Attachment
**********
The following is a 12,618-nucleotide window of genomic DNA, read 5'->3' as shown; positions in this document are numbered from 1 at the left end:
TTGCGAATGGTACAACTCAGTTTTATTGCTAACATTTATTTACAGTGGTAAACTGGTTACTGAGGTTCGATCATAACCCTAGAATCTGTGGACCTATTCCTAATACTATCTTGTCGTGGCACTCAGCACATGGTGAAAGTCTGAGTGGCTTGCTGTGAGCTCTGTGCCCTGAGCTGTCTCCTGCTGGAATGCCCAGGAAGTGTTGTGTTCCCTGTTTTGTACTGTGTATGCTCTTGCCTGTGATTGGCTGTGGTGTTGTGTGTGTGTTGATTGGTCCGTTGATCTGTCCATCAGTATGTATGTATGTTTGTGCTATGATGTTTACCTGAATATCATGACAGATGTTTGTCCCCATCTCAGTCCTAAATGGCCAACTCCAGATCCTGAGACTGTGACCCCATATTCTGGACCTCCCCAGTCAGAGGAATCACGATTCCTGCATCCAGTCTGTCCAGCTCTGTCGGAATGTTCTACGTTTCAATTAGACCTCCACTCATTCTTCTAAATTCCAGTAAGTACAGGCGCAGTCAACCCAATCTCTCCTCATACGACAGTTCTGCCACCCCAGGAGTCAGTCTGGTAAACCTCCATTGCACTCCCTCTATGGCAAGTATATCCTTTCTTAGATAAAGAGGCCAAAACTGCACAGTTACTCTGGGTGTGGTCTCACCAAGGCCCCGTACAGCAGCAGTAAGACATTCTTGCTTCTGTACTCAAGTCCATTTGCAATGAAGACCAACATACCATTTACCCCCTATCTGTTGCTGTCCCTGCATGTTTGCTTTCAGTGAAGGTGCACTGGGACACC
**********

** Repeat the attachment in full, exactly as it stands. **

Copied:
The following is a 12,618-nucleotide window of genomic DNA, read 5'->3' as shown; positions in this document are numbered from 1 at the left end:
TTGCGAATGGTACAACTCAGTTTTATTGCTAACATTTATTTACAGTGGTAAACTGGTTACTGAGGTTCGATCATAACCCTAGAATCTGTGGACCTATTCCTAATACTATCTTGTCGTGGCACTCAGCACATGGTGAAAGTCTGAGTGGCTTGCTGTGAGCTCTGTGCCCTGAGCTGTCTCCTGCTGGAATGCCCAGGAAGTGTTGTGTTCCCTGTTTTGTACTGTGTATGCTCTTGCCTGTGATTGGCTGTGGTGTTGTGTGTGTGTTGATTGGTCCGTTGATCTGTCCATCAGTATGTATGTATGTTTGTGCTATGATGTTTACCTGAATATCATGACAGATGTTTGTCCCCATCTCAGTCCTAAATGGCCAACTCCAGATCCTGAGACTGTGACCCCATATTCTGGACCTCCCCAGTCAGAGGAATCACGATTCCTGCATCCAGTCTGTCCAGCTCTGTCGGAATGTTCTACGTTTCAATTAGACCTCCACTCATTCTTCTAAATTCCAGTAAGTACAGGCGCAGTCAACCCAATCTCTCCTCATACGACAGTTCTGCCACCCCAGGAGTCAGTCTGGTAAACCTCCATTGCACTCCCTCTATGGCAAGTATATCCTTTCTTAGATAAAGAGGCCAAAACTGCACAGTTACTCTGGGTGTGGTCTCACCAAGGCCCCGTACAGCAGCAGTAAGACATTCTTGCTTCTGTACTCAAGTCCATTTGCAATGAAGACCAACATACCATTTACCCCCTATCTGTTGCTGTCCCTGCATGTTTGCTTTCAGTGAAGGTGCACTGGGACACC